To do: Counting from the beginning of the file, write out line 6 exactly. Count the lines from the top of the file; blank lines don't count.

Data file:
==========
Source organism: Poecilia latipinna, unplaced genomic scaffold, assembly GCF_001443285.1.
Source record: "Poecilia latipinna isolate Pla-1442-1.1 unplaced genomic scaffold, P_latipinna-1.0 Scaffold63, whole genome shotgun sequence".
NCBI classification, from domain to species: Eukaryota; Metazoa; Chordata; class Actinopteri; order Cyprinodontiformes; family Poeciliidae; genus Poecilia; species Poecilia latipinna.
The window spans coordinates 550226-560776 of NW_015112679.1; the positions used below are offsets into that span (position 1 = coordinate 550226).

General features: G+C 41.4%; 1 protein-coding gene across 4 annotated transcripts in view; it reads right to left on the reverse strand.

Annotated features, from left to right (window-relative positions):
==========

Annotated features, from left to right (window-relative positions):